Artist: Fortunate Ones
Personal Nicknames: Angie/Cathy
Rejected band names: Barb Dylan, The Rollings Tones, The Whom
Which artist has influenced you the most … and how?
Jackson Browne looms large in my musical journey. His work has been a part of my life for as long as I can remember. When I was a kid, my mother and aunt would take my brother and me on road trips and we’d spend hours listening and re-listening to a mixed tape that included “Running on Empty,” “The Load Out,” “These Days,” “Rosie,” “Somebody’s Baby” … long before I was listening critically, his music resonated with me in a deep and lasting way. Beautiful melodies, smooth voice, fantastic piano and guitar playing. I was hooked. Later he became a significant influence for me as a songwriter. His unashamed approach to mining the human condition is courageous and nuanced and I admire how deep he’s willing to go into his own lived experience to explore what it is to be flawed and fallible as a complex human being. He’s got a beautiful sense of imagery but is still able to maintain an every-person perspective that allows the listener to be gifted his insights rather than having to work for guts of the song. — Andrew James O’Brien
What’s your favorite memory from being on stage?
Getting to open for Alan Doyle at Massey Hall was a real trip for us. Massey was number one on our bucket list, so when Alan asked us to join him in February 2018, we were so excited. Massey is the Carnegie Hall or Ryman of the North. It’s sacred and hallowed ground where many of the world’s greatest have performed. Some family flew up to Toronto for the show and on the day of, got to come and tour the space, get pictures on stage and soak it all in. It was incredible. At the end of our set we got a thunderous standing ovation which, we were told, was quite rare for an opening act in that room. We were absolutely over the moon.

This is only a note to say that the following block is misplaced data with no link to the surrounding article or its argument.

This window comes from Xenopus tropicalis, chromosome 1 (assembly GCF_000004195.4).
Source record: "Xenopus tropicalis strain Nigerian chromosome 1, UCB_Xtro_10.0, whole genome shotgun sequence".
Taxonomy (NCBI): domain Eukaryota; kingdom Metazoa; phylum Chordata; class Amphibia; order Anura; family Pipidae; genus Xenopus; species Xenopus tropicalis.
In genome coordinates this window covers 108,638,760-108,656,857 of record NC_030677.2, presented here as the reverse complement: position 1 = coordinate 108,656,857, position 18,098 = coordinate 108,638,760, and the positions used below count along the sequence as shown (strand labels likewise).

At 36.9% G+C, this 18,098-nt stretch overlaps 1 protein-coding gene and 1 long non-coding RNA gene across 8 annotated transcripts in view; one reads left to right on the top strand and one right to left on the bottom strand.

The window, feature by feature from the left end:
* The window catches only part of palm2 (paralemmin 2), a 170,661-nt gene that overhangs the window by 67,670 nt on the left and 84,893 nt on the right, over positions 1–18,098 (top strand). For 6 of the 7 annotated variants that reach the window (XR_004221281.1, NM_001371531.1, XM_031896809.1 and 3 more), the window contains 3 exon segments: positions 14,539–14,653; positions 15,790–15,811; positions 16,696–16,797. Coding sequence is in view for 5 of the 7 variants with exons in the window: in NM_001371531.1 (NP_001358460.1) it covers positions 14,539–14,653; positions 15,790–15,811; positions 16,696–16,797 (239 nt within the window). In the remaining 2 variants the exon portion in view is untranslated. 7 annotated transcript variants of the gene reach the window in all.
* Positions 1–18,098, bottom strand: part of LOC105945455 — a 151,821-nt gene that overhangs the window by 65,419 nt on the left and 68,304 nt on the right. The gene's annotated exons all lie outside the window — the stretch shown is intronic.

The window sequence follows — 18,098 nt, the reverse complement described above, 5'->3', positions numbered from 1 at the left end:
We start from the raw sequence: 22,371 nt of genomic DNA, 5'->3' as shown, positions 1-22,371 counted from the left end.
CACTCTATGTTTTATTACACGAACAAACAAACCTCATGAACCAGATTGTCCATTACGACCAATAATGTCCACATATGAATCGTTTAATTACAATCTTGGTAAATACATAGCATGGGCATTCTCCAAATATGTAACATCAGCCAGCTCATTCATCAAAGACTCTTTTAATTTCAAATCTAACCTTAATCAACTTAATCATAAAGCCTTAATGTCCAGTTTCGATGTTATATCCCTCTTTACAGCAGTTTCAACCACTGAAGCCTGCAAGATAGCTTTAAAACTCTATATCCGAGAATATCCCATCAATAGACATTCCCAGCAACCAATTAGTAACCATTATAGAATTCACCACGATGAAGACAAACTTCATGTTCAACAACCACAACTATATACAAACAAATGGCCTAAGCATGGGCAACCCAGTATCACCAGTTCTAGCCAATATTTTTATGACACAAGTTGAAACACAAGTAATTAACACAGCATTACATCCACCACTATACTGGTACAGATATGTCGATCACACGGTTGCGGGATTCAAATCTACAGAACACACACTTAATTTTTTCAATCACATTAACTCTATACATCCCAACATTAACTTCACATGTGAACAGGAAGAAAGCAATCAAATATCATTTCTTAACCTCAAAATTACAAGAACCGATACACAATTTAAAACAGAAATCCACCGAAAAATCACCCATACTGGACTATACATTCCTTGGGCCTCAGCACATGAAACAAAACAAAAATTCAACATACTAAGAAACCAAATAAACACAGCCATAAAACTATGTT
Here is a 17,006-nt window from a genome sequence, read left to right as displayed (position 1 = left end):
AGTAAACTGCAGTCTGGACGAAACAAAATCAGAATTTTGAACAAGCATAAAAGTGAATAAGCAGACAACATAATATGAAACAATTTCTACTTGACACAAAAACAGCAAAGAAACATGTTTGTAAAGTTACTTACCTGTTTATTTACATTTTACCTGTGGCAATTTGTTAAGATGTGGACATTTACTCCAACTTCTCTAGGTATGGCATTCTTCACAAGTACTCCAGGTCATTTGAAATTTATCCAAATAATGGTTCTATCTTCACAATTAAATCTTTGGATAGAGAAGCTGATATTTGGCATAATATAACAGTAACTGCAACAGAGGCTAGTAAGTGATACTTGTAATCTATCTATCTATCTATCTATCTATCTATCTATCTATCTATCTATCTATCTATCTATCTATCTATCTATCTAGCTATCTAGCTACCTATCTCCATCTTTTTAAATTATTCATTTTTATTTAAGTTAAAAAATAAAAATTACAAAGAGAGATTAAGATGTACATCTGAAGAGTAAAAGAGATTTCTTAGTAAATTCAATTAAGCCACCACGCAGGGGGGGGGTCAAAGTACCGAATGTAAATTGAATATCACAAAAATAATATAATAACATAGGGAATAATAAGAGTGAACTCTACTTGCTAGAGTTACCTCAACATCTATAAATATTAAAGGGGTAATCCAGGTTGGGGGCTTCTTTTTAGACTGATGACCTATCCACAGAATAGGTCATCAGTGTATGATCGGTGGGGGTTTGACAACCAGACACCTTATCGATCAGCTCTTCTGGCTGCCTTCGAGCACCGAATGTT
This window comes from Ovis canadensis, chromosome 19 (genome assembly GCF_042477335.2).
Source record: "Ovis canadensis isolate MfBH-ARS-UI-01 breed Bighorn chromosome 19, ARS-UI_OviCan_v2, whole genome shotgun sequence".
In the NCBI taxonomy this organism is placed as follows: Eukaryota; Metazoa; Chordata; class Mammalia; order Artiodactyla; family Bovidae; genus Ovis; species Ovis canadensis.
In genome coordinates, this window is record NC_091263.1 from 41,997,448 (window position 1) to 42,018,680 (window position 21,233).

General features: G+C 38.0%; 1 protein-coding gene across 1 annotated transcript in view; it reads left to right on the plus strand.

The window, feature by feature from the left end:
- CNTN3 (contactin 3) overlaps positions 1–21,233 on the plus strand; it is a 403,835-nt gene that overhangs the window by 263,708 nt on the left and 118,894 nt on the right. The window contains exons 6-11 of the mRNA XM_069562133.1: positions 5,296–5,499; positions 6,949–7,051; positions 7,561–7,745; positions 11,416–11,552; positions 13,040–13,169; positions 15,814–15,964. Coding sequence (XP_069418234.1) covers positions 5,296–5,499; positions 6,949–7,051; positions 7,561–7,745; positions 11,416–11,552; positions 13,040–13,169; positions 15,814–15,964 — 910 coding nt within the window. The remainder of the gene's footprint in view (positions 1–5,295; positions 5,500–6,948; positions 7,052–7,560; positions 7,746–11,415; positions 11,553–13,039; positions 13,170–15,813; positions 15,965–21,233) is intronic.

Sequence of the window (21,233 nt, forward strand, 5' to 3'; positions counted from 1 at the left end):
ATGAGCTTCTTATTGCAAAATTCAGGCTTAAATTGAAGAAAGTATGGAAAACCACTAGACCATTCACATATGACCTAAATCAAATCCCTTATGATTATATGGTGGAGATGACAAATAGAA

What was the first moment that you knew you wanted to be a musician?
When I was in grade nine, I got a keyboard and set it up in my room. I started quietly playing covers — Bonnie Raitt, The Beatles. At the time, I was too nervous to sing in front of anyone but tucked away in my room, I realized that nothing gave me the feeling of joy that singing did. Back then it never occurred to me for a second that singing could or would become a career option but years later, in 2012, Amelia Curran asked me to join her on tour supporting her Spectators record. I saw for the first time what a career as a touring musician looked like, got to feel the positive response from large crowds, and learned what it was to live that life. This realization was the catalyst that gave me the confidence to invest in and pursue my own career. — Catherine Allan
What has been the best advice you’ve received in your career so far?
We’ve been fortunate to have many wonderful mentors and friends over the years and have been the benefactors of countless words of wisdom. A piece of advice that always rings true and transcends career is to live life with a grateful heart. No one is obligated to like what we put into the world and in that way it’s an absolute privilege that it’s resonating with people. In the tough moments, it’s grounding to come back to the thought that we get to make a life writing and performing music.
How often do you hide behind a character in a song or use “you” when it’s actually “me”?
I’ve always admired the songwriters who can create a world or character outside of their own. My favourite example is the unofficial poet laureate of Newfoundland, Ron Hynes. Ron had an unparalleled ability to create incredibly complex characters and situations that felt so immensely personal, you felt as though you were looking into worlds as a voyeur who shouldn’t be in on the secret. We, however, are not that kind of writer. The songs we create are autobiographical and serve as an outlet to find place, meaning, comfort, solace, understanding and purpose in our lives. If our songs are relatable it’s because they’re written about true to form, lived experience. — Andrew James O’Brien
Photo Credit: Adam Hefferman